TLS authentication uses TLS certificates in X.509 format to tell the receiving party who the sending party is (in the Subject or Subject Alternate Name field), and includes the public key. The X.509 format is standard in the industry, but there are different storage formats, such as RSA, PKSC#12, PEM, DER, and so on. The certificate must be issued and signed by a Certificate Authority (CA) that both parties trust, and therefore the information in the certificate can also be trusted. The certificates themselves are stored in a keystore that the sender application can access.
Modes of Operation
TLS operates in one of three different modes:
- Encryption Only: Neither party does any validation of the other's certificate, essentially removing the authentication part. This mode can be selected by explicitly specifying anonymous, non-authenticating ciphers. Genesys strongly recommends that you use this mode only for purposes of debugging.
- Simple TLS: Only the server provides a certificate to the client, which the client validates for authentication. The client does not provide a certificate for server verification. This mode is used most often for HTTP(s) websites where consumers (the clients) want to know they are communicating with the real website (the server), but typically do not have a certificate to pass to the server.
- Mutual TLS (also known as Mutual Certificate Exchange): Both the client and server pass certificates to each other and each validates (authenticates) the other party, establishing a two-way trust. See steps j, m, and p in the handshake procedure.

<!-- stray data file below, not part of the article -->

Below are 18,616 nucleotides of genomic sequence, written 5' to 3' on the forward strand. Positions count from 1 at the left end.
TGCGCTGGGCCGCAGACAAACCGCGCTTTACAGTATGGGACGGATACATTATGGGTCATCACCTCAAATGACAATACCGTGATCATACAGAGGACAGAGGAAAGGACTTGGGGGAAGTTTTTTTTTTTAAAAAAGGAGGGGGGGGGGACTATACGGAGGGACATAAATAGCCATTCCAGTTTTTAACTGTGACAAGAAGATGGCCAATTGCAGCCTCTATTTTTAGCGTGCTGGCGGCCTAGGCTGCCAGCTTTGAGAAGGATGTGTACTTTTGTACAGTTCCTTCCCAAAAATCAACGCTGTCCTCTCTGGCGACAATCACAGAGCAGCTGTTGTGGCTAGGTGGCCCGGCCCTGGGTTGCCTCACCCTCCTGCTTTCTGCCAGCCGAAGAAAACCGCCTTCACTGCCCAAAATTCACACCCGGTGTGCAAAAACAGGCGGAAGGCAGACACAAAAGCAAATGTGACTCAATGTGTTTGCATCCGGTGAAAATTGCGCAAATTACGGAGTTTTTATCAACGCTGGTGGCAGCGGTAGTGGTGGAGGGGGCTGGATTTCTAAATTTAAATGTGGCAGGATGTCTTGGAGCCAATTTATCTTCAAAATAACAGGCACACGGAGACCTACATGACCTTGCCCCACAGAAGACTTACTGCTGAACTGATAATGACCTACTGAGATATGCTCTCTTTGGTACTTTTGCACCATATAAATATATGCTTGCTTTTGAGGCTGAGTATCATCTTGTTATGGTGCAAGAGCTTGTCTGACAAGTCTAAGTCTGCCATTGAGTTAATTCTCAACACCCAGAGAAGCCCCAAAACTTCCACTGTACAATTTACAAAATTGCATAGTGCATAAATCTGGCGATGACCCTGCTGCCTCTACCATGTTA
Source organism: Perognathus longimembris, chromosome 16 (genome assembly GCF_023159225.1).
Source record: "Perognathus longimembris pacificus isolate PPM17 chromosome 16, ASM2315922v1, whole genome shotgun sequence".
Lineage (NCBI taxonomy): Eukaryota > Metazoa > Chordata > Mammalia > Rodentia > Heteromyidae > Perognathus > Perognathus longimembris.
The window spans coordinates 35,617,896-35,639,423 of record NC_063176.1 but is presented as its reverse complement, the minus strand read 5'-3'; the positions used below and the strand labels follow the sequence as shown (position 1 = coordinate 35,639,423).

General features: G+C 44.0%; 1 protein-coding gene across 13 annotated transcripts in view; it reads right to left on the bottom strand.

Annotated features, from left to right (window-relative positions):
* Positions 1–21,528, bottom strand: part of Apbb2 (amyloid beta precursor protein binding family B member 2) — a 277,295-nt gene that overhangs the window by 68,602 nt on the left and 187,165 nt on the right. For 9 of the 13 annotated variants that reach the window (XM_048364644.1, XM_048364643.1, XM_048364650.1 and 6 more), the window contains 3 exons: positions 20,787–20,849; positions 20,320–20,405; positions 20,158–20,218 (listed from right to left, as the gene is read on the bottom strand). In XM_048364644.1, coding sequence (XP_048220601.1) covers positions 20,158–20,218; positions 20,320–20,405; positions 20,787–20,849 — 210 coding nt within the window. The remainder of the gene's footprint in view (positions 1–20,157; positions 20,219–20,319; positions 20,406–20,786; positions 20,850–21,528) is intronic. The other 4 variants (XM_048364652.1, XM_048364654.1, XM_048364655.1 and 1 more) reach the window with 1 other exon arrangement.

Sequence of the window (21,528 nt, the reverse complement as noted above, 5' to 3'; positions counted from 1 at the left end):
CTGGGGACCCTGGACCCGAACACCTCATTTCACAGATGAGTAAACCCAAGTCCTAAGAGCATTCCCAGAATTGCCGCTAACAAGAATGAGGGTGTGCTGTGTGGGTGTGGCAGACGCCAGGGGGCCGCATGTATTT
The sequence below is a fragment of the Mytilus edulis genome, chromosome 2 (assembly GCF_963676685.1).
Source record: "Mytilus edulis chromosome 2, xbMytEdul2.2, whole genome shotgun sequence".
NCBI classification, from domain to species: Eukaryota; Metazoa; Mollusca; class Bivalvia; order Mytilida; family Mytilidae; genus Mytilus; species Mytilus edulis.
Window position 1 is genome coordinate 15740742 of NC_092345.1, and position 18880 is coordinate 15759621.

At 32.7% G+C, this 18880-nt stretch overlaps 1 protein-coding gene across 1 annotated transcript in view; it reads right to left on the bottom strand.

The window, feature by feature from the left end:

A TLS certificate is a stored and cryptographically signed entity that authenticates the presenter of the certificate. It is signed by the issuer certificate authority (CA). Certificate signature can be easily verified by any party having only the issuer and issued certificate. CAs can have a nested structure, with the issuing party chain leading to the root level, to a so-called root CA, which signs its own certificate. Such root CA certificates must be known to, and trusted by, the local system to establish all the chain of trust, from the leaf certificate presented for verification to the trusted root CA certificate.
For more information about CAs and certificate chains, refer to Certificate Authority.
Certificate Signature Hash Function
An important aspect of a TLS certificate is the cryptographic hashing function used to create the certificate signature. Certificates signed by a weak hash function can be fraudulently duplicated, resulting in a major security breach. A number of cryptographic hash functions exist in widespread usage, including the following: